The form of the invention shown in FIG. 2 includes a current overload switch 21, having contacts 22 and a heater resistor 23, connected in series with an AC power supply 24, an on-off switch 26, a motor winding 27, and a shunt resistor 28. The motor also includes a rotor 29. A TRIAC 31 and a zener diode 32 are connected in series and are connected across the overload switch 21. The gate 33 of the TRIAC is connected through a current limiting resistor 34 to the resistor 28. In one conventional type of overload switch, the contacts 22 are part of a bimetal element which bends in response to the heat generated by the heater 24. The overload switch 21 is designed such that the bimetal element is normally closed but deforms and opens the contacts 22 when sufficient current flows through the heater 23. The switch 21 is designed to open upon the occurrence of overload currents, as when the rotor 29 of the motor is locked. When the switch cools, the contacts 22 automatically close again.

In overload conditions but before the switch contacts 22 open, if a voltage develops across the switch 21, the zener diode 32 prevents any current flow through the TRIAC 31 unless the zener voltage plus the TRIAC 31 turn-on voltage is reached. The voltage across the switch 21 would normally be less than 2 volts, and a zener is chosen having a higher voltage, thus preventing current flow through the TRIAC until the switch contacts 22 open and an arc starts to appear. The remainder of the operation is the same as that described with regard to FIG. I.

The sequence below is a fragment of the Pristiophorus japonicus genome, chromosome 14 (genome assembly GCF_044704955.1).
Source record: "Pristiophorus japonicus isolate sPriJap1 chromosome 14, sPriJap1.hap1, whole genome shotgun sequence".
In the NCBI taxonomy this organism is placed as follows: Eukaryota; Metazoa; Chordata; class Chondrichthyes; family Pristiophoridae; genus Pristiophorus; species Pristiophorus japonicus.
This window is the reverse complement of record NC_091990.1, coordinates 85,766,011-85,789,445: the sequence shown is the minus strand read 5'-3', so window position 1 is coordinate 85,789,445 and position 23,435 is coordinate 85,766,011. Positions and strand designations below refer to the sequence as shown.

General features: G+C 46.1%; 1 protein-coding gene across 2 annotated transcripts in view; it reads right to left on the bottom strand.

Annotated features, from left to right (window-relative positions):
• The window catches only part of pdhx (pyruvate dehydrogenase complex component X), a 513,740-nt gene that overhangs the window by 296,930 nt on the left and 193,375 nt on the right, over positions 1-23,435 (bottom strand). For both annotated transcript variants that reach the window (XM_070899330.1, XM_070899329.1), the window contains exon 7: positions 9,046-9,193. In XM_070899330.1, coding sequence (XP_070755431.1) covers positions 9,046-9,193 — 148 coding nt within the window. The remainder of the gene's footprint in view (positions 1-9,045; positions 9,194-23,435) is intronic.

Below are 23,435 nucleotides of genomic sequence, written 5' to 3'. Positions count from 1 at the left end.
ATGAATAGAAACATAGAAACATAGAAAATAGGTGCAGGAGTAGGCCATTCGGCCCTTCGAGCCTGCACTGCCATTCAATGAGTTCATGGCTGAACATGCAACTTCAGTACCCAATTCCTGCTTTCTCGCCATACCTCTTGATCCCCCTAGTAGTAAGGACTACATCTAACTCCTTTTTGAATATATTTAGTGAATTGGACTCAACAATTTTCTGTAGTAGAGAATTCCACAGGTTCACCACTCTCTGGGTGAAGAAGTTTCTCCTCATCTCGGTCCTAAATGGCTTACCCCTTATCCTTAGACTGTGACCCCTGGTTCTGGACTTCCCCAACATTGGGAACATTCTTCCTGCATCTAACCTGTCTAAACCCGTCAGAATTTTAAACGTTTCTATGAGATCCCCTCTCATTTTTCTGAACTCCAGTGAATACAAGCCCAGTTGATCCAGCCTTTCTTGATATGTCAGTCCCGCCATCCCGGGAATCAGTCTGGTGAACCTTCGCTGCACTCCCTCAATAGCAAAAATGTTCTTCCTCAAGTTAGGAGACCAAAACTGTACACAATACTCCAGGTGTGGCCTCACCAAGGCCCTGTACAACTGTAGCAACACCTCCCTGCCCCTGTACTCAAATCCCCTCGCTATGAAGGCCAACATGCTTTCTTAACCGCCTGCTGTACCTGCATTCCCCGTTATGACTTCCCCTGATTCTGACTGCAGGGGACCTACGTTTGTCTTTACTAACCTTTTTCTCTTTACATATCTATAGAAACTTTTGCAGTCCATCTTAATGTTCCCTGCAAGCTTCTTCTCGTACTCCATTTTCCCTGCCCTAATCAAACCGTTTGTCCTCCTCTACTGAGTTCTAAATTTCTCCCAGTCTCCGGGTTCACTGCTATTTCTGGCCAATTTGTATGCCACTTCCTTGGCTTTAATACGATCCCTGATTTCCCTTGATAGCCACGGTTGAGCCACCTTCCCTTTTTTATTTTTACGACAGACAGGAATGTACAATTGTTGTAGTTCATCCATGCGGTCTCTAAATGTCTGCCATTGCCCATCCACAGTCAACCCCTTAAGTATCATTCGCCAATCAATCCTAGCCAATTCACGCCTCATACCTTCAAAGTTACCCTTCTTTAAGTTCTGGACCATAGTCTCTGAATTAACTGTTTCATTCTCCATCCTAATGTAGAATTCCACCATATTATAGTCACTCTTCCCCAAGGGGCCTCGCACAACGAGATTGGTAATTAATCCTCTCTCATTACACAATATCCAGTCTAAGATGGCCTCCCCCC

In the form of the invention illustrated in FIG. 3, a pair of diodes 36 and 37 are connected in back-to-back parallel relation, and the parallel doides 36 and 37 are connected in series with a TRIAC 38. The diodes have a forward bias voltage of about 1.5 to 2 volts, and the diodes 36 and 37 prevent current flow through the TRIAC 38 until the potential across an overload switch 39 exceeds the diode and the TRIAC minimum voltages. The remainder of the circuit, and the operation, are similar to that of FIG. 2.

In the form of the invention illustrated in FIG. 4, a TRIAC 41 is connected in parallel with the contacts 42 of an overload switch 43 which also includes a heater resistor 44. The gate 46 of the TRIAC is connected through a current limiting resistor 47 to the side of the heater resistor 44 which is opposite from the contacts 43. The circuit shown in FIG. 4 may be used when the connection between the contacts 42 and the resistor 44 is accessible. It will be apparent that the circuit of FIG. 4 will operate similarly to the circuit of FIG. 1, and that the heater resistor 44 both heats the contacts 42 and also serves the function of the resitor 16 of FIG. 1. In the FIG. 4 circuit, the TRIAC turn-on voltage probably will not be reached before the contacts 42 open, because the TRIAC is not connected across the heater resistor 44. Therefore, it is less likely that a diode arrangement as shown in FIGS. 2 and 3 would be required, although a diode arrangement may be provided in the FIG. 4 circuit or any of the circuits disclosed herein.

The circuit illustrated in FIG. 5 includes an over-load switch 51 connected in series with a load 52 and an AC power supply 53, the switch 51 including contacts 54 and a heater resistor 55. Also connected in series with the overload switch 51 is a shunt resistor 57. A TRIAC 58 is connected across the switch 51, and the gate 59 of the TRIAC 58 is connected through a current limiting resistor 61 to the resistor 57.

It will be apparent that the construction and operation of the FIG. 5 circuit is similar to that of the FIG. 4 circuit, except that the TRIAC gate current is provided by a shunt resistor separate from the overload switch. In the arrangement shown in FIG. 5, the value of the potential across the main or power terminals of the TRIAC 58 prior to the opening of the contacts 54 is not sufficient to turn the TRIAC 58 on. If the TRIAC 58 were to be turned on with the contacts 54 closed, a